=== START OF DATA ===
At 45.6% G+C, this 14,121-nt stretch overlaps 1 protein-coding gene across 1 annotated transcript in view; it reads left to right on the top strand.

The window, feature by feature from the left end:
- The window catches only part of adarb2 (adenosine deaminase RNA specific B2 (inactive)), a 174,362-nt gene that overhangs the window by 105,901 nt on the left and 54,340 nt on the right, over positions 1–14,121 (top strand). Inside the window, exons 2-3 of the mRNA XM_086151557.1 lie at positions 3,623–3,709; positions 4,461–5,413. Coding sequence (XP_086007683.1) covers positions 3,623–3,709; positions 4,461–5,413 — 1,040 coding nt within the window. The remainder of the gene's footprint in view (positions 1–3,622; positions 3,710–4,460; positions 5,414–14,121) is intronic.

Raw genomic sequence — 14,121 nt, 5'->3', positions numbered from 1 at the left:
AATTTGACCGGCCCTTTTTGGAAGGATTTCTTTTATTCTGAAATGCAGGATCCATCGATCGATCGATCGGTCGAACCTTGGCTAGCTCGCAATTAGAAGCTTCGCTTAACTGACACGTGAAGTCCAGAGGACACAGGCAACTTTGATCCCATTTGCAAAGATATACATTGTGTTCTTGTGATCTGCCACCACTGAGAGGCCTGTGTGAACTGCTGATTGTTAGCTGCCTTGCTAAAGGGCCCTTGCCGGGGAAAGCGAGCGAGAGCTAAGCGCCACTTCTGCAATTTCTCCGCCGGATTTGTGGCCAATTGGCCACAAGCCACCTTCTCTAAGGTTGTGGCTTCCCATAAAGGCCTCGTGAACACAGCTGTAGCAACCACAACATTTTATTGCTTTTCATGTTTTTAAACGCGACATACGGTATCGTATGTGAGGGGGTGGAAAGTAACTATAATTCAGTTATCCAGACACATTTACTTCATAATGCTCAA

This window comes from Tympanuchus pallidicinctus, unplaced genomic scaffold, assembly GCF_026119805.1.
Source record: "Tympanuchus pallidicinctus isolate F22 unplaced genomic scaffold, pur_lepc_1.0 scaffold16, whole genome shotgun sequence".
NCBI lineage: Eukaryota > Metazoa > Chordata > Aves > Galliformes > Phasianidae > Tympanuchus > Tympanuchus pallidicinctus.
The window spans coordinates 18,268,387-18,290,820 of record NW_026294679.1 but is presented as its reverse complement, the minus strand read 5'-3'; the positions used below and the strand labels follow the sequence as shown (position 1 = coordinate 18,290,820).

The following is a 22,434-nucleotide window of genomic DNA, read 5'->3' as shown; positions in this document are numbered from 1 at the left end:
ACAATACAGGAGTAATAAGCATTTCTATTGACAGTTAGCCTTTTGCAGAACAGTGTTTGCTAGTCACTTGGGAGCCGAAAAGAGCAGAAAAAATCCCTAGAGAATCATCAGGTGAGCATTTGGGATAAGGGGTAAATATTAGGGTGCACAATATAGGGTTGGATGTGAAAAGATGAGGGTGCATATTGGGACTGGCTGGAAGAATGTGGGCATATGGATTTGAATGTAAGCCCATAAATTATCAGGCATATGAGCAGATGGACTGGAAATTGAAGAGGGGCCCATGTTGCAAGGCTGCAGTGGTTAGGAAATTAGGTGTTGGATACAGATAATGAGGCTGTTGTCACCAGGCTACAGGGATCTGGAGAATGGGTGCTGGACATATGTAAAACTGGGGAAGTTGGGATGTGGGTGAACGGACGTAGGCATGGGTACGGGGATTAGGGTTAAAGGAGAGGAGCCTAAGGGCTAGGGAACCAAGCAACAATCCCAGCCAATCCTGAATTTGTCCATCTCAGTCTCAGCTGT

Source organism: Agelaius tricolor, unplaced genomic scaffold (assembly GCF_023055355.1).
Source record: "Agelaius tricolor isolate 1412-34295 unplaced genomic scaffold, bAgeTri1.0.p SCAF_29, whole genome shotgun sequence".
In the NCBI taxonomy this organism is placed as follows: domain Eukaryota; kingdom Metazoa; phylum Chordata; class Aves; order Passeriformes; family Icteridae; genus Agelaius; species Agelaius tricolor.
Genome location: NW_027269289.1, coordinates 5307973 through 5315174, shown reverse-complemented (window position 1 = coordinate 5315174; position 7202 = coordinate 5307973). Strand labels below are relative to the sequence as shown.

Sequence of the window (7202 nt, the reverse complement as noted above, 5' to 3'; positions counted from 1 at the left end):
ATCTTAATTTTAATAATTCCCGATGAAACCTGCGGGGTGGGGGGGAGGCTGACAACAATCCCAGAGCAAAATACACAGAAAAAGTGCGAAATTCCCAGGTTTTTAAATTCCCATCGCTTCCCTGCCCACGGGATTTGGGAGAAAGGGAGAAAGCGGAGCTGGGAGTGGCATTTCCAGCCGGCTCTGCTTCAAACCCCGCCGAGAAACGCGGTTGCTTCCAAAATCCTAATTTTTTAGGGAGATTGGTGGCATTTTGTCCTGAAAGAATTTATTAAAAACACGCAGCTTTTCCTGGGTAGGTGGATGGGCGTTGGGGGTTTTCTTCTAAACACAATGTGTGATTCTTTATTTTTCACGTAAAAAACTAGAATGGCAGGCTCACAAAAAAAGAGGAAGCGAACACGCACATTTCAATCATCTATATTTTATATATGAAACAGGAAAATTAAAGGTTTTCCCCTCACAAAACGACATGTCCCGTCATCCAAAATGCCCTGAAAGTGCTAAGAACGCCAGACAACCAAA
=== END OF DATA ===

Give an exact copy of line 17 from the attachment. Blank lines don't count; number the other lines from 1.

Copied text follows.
ATCTTAATTTTAATAATTCCCGATGAAACCTGCGGGGTGGGGGGGAGGCTGACAACAATCCCAGAGCAAAATACACAGAAAAAGTGCGAAATTCCCAGGTTTTTAAATTCCCATCGCTTCCCTGCCCACGGGATTTGGGAGAAAGGGAGAAAGCGGAGCTGGGAGTGGCATTTCCAGCCGGCTCTGCTTCAAACCCCGCCGAGAAACGCGGTTGCTTCCAAAATCCTAATTTTTTAGGGAGATTGGTGGCATTTTGTCCTGAAAGAATTTATTAAAAACACGCAGCTTTTCCTGGGTAGGTGGATGGGCGTTGGGGGTTTTCTTCTAAACACAATGTGTGATTCTTTATTTTTCACGTAAAAAACTAGAATGGCAGGCTCACAAAAAAAGAGGAAGCGAACACGCACATTTCAATCATCTATATTTTATATATGAAACAGGAAAATTAAAGGTTTTCCCCTCACAAAACGACATGTCCCGTCATCCAAAATGCCCTGAAAGTGCTAAGAACGCCAGACAACCAAA